My neighbor Joe Berns offered a solid critique last week of the Koch Brothers’ flunkies’ claims that American capitalism works great for everybody. New Harvard research offers an interesting perspective on that critique in perceptions of health in the world’s greatest capitalist society. The study finds a bigger gap between rich and poor Americans in their perception of the quality of their health and access to health care than between the rich and poor of most other countries. The Atlantic summarizes the data in this chart:
Only 12% of the richest third of Americans report “fair” or “poor” health. 38% of the poorest third report fair or poor health. That 26-point gap (which the Harvard researchers found is independent of whether or not Americans have insurance) is larger than in all but two of the other 31 nations surveyed.
Notice that our richest third report better health than their income-counterparts in most other countries. America’s middle and poor also express better perceptions of their health than the same groups in many other countries. Whether our perceptions are accurate is open for debate, given, for example, that the U.S. leads the world in obese adults and young people. But to the extent that perceptions are valid, our capitalist society appears to be delivering pretty good health results to all Americans relative to the rest of the world, but better results to rich Americans than to poor Americans.
If there are disparities in how well we deliver health care to America’s rich and America’s poor, you’d think the Senate might want to give us some assurance that they are going to make the system better for everybody, right? No dice:
Senate Republicans are working to finish their draft health care bill, but have no plans to publicly release it, according to two senior Senate GOP aides.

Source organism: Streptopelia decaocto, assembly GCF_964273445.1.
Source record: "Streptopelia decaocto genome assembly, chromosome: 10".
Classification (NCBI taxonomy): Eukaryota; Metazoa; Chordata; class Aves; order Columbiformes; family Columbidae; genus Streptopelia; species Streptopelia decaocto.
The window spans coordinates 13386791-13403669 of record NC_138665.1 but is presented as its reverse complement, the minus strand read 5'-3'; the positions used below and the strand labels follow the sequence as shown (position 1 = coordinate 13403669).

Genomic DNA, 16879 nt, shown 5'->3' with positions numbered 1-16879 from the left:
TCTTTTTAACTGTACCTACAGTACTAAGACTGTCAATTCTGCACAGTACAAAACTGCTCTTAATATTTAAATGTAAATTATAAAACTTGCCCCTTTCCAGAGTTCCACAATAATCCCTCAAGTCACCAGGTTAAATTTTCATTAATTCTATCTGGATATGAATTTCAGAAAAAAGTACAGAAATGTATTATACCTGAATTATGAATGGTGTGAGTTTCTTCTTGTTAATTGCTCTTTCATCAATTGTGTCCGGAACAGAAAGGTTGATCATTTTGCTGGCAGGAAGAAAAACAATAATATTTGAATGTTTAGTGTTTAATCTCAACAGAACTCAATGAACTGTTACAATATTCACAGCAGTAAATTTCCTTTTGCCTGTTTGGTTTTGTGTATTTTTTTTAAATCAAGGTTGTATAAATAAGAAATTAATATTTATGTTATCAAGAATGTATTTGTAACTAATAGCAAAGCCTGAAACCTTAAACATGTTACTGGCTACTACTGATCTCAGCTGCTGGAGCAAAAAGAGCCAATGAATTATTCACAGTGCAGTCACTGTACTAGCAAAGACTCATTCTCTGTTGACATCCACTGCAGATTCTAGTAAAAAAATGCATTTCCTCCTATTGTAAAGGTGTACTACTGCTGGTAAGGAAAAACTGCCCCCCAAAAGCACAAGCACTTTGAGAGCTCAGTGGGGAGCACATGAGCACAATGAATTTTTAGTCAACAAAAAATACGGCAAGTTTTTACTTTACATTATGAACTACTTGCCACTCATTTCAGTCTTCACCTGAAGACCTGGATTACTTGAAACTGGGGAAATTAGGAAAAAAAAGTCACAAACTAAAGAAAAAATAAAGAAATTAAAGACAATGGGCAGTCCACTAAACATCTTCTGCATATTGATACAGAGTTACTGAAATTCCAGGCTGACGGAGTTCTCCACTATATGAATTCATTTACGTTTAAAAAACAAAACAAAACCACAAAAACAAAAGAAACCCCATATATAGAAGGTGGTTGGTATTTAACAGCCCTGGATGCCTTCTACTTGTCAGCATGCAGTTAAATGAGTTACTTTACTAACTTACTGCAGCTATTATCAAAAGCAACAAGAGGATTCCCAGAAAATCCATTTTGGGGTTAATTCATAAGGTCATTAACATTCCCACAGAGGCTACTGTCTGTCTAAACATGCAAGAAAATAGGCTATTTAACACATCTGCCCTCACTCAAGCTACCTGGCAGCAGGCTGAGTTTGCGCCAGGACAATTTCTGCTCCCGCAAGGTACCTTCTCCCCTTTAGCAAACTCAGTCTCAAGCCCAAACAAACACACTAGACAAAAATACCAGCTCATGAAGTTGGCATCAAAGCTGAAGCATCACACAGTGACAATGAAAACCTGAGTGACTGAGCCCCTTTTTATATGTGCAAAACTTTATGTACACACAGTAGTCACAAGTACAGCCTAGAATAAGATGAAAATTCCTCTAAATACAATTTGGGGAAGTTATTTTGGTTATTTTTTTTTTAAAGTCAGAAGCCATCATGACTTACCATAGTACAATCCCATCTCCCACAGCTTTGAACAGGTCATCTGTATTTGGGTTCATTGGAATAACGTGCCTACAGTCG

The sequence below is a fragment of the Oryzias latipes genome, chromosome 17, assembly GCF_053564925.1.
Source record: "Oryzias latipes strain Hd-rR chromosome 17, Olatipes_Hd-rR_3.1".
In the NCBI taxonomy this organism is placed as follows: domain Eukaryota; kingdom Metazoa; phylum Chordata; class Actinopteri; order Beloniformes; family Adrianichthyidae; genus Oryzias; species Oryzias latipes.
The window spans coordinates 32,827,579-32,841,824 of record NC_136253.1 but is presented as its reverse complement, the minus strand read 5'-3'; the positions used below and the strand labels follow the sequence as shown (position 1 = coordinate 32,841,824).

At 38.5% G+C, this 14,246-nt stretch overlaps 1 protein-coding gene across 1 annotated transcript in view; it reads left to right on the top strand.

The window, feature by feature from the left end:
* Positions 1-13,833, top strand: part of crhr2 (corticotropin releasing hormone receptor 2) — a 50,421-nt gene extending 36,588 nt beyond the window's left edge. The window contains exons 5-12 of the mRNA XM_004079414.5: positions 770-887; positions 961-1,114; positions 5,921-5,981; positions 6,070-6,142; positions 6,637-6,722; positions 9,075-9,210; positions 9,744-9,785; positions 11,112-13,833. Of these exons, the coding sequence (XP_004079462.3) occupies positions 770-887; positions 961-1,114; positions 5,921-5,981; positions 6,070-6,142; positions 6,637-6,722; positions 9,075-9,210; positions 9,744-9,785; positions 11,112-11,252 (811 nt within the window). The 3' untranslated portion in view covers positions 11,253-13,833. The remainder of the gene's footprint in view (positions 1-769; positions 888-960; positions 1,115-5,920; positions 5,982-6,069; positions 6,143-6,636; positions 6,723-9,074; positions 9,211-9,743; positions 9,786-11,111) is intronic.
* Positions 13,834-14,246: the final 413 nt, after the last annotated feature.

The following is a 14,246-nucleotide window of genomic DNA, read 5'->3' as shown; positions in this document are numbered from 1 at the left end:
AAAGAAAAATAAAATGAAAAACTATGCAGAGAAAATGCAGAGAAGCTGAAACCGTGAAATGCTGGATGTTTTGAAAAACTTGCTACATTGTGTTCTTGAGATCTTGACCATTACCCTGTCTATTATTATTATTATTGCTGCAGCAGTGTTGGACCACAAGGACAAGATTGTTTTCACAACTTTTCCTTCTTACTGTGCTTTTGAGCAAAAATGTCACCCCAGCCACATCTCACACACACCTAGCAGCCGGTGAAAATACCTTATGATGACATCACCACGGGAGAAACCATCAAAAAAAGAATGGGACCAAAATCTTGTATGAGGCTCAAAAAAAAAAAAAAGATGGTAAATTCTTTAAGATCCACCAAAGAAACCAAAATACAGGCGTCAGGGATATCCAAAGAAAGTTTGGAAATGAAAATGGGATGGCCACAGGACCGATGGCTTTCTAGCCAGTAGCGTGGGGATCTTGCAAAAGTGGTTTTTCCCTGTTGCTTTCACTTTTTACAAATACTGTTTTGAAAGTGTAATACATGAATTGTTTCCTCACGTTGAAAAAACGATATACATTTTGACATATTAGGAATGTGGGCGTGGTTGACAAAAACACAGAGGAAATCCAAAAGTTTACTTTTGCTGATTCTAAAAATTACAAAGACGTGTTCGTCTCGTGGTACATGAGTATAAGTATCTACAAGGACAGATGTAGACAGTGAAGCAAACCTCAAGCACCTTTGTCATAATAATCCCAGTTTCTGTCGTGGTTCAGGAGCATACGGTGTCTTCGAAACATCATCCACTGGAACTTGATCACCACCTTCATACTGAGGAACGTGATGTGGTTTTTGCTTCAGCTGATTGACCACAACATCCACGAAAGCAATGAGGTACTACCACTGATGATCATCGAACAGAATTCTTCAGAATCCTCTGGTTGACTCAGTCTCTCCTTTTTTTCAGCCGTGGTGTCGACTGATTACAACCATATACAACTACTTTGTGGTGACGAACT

“We aren’t stupid,” said one of the aides. One issue is that Senate Republicans plan to keep talking about it after the draft is done: “We are still in discussions about what will be in the final product so it is premature to release any draft absent further member conversations and consensus” [Caitlin Owens, “Senate GOP Won’t Release Draft Health Care Bill,” Axios, 2017.06.12].
Unable to overcome the reality that the Affordable Care Act’s protections of health insurance coverage are better than anything oozing out of Republican slogans, Republicans are signaling that whatever bill they are hiding from us is just for show:
It’s starting to become more likely that the Senate GOP has decided that passing a bill may be impossible and that the best result may be to craft some legislation that is designed to fail simply as a show vote. Party leaders are now openly talking about the idea.
“I still think in the end there is a huge reason why we have to get to 50 on this,” Sen. John Thune of South Dakota, one of McConnell’s top lieutenants, told CNN on Monday. “Obviously, we’re going to have a vote on this one way or the other. But if we don’t pass something and we go into ’18, you know, it’s on us to try to get this fixed” [Matthew Sheffield, “Fearing Public Outcry, Senate Republicans Aim to Keep Health Care Bill Secret Until Last Possible Minute,” Salon, 2017.06.12].
The case for capitalism in health care is mixed: the Harvard study shows American perceptions of health better than in many other countries, but with a greater gap in satisfaction between rich and poor. Our democracy has yet to overcome our capitalist impulses to implement the sensible Bernie Sanders solution (Medicare for Everyone!)… but at least our democratic pressures may be keeping the Senate from making things worse.